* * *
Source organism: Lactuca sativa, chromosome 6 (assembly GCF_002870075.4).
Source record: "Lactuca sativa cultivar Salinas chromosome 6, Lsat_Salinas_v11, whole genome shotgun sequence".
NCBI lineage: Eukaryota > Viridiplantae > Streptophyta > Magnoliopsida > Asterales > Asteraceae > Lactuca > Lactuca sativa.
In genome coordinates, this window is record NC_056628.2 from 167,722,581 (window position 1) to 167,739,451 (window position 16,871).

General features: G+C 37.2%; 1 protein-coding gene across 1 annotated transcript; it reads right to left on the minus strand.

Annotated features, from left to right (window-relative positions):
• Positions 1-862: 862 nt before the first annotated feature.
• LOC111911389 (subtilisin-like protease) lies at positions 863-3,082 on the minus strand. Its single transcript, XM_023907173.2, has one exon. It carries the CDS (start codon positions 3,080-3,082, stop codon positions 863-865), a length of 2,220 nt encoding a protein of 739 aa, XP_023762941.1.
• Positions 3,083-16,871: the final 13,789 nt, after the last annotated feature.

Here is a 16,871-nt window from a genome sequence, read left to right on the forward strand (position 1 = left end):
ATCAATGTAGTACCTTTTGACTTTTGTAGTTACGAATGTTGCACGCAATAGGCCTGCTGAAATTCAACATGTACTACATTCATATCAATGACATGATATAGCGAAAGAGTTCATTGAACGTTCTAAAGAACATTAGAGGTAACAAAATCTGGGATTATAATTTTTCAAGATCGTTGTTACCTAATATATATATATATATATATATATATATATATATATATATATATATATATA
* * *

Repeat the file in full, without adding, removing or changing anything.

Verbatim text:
Source organism: Lactuca sativa, chromosome 6 (assembly GCF_002870075.4).
Source record: "Lactuca sativa cultivar Salinas chromosome 6, Lsat_Salinas_v11, whole genome shotgun sequence".
NCBI lineage: Eukaryota > Viridiplantae > Streptophyta > Magnoliopsida > Asterales > Asteraceae > Lactuca > Lactuca sativa.
In genome coordinates, this window is record NC_056628.2 from 167,722,581 (window position 1) to 167,739,451 (window position 16,871).

General features: G+C 37.2%; 1 protein-coding gene across 1 annotated transcript; it reads right to left on the minus strand.

Annotated features, from left to right (window-relative positions):
• Positions 1-862: 862 nt before the first annotated feature.
• LOC111911389 (subtilisin-like protease) lies at positions 863-3,082 on the minus strand. Its single transcript, XM_023907173.2, has one exon. It carries the CDS (start codon positions 3,080-3,082, stop codon positions 863-865), a length of 2,220 nt encoding a protein of 739 aa, XP_023762941.1.
• Positions 3,083-16,871: the final 13,789 nt, after the last annotated feature.

Here is a 16,871-nt window from a genome sequence, read left to right on the forward strand (position 1 = left end):
ATCAATGTAGTACCTTTTGACTTTTGTAGTTACGAATGTTGCACGCAATAGGCCTGCTGAAATTCAACATGTACTACATTCATATCAATGACATGATATAGCGAAAGAGTTCATTGAACGTTCTAAAGAACATTAGAGGTAACAAAATCTGGGATTATAATTTTTCAAGATCGTTGTTACCTAATATATATATATATATATATATATATATATATATATATATATATATATATA